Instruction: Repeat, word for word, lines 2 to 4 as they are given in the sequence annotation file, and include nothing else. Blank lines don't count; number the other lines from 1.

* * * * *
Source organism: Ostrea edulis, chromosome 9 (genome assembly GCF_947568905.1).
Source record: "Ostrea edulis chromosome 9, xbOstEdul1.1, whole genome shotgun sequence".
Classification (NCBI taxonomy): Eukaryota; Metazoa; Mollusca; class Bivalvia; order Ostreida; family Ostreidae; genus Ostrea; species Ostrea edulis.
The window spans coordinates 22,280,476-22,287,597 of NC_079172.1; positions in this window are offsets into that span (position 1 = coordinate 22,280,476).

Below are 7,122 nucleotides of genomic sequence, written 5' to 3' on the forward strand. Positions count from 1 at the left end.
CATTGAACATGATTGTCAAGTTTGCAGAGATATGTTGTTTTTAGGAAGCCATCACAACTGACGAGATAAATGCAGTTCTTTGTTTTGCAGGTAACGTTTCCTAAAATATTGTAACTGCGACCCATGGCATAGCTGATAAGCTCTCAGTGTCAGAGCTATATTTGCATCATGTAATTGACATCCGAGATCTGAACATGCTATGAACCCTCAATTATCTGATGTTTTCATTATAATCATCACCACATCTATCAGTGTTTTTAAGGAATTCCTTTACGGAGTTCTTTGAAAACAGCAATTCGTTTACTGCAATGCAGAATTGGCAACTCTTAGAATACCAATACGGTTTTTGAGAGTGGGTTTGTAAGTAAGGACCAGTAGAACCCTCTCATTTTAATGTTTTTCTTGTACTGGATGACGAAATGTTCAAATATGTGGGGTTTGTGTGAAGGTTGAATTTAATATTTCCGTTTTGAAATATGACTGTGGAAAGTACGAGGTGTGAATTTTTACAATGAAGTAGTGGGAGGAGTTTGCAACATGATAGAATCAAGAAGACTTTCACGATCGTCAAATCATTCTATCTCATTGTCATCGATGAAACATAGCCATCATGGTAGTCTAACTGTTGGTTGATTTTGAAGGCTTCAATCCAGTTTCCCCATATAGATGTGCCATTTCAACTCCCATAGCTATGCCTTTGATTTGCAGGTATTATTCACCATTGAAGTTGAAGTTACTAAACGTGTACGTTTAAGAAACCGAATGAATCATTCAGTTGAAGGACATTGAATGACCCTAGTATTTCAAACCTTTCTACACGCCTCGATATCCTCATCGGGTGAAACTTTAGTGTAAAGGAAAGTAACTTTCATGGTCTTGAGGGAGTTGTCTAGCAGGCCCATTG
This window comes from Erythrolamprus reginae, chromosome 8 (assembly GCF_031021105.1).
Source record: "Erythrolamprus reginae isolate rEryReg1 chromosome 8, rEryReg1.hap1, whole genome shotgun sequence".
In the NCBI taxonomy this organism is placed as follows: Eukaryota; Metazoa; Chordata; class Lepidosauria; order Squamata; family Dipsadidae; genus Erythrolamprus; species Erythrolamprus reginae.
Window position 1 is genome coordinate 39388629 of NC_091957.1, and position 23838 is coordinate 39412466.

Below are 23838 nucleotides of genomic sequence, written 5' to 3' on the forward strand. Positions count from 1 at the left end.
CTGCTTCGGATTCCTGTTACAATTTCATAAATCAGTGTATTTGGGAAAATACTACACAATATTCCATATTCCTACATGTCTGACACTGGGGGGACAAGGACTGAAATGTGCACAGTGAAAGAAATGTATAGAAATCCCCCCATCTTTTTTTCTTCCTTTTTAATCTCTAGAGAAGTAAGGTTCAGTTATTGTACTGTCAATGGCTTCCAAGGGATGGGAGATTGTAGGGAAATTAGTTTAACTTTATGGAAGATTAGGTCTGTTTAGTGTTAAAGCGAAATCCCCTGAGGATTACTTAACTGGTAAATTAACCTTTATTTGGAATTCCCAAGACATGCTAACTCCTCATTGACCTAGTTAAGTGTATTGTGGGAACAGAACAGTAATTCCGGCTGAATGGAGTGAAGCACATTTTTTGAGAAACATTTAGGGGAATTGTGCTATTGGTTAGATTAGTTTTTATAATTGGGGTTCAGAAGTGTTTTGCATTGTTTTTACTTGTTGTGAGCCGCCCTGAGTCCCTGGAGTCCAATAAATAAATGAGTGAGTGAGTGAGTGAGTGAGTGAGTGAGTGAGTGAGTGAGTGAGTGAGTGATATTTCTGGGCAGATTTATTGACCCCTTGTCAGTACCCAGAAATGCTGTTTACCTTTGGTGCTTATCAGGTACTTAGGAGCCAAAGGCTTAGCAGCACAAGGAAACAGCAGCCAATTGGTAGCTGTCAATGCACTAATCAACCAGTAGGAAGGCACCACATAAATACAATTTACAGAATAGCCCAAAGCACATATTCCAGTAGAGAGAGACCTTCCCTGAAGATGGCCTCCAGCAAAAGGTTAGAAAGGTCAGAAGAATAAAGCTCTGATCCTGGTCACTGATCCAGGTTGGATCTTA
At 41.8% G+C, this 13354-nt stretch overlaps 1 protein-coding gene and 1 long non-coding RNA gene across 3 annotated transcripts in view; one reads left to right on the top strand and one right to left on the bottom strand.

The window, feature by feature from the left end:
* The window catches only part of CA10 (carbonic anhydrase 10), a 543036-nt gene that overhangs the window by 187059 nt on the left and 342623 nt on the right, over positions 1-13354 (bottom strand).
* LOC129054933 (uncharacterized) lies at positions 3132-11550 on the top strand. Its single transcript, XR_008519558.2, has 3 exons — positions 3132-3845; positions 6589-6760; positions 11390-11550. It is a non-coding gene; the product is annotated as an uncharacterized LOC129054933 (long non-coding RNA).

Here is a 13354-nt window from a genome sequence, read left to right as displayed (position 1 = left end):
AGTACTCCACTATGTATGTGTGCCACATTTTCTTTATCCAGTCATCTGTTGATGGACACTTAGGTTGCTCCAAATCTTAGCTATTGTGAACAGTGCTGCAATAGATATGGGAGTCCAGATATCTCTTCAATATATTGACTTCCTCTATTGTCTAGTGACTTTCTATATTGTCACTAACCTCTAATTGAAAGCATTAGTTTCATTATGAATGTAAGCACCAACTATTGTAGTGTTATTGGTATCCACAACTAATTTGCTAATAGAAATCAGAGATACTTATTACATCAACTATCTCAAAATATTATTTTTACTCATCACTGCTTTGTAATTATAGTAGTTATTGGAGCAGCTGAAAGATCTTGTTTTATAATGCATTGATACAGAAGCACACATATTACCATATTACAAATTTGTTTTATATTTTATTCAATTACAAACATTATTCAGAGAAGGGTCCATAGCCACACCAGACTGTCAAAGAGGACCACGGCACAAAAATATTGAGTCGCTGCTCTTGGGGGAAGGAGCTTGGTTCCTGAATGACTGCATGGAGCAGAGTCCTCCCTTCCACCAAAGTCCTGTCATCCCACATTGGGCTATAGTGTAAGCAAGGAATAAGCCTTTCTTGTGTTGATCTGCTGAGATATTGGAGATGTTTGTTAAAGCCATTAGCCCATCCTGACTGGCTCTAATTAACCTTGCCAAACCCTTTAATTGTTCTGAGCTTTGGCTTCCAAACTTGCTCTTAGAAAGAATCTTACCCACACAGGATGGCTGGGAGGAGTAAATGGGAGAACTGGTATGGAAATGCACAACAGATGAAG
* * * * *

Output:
Source record: "Ostrea edulis chromosome 9, xbOstEdul1.1, whole genome shotgun sequence".
Classification (NCBI taxonomy): Eukaryota; Metazoa; Mollusca; class Bivalvia; order Ostreida; family Ostreidae; genus Ostrea; species Ostrea edulis.
The window spans coordinates 22,280,476-22,287,597 of NC_079172.1; positions in this window are offsets into that span (position 1 = coordinate 22,280,476).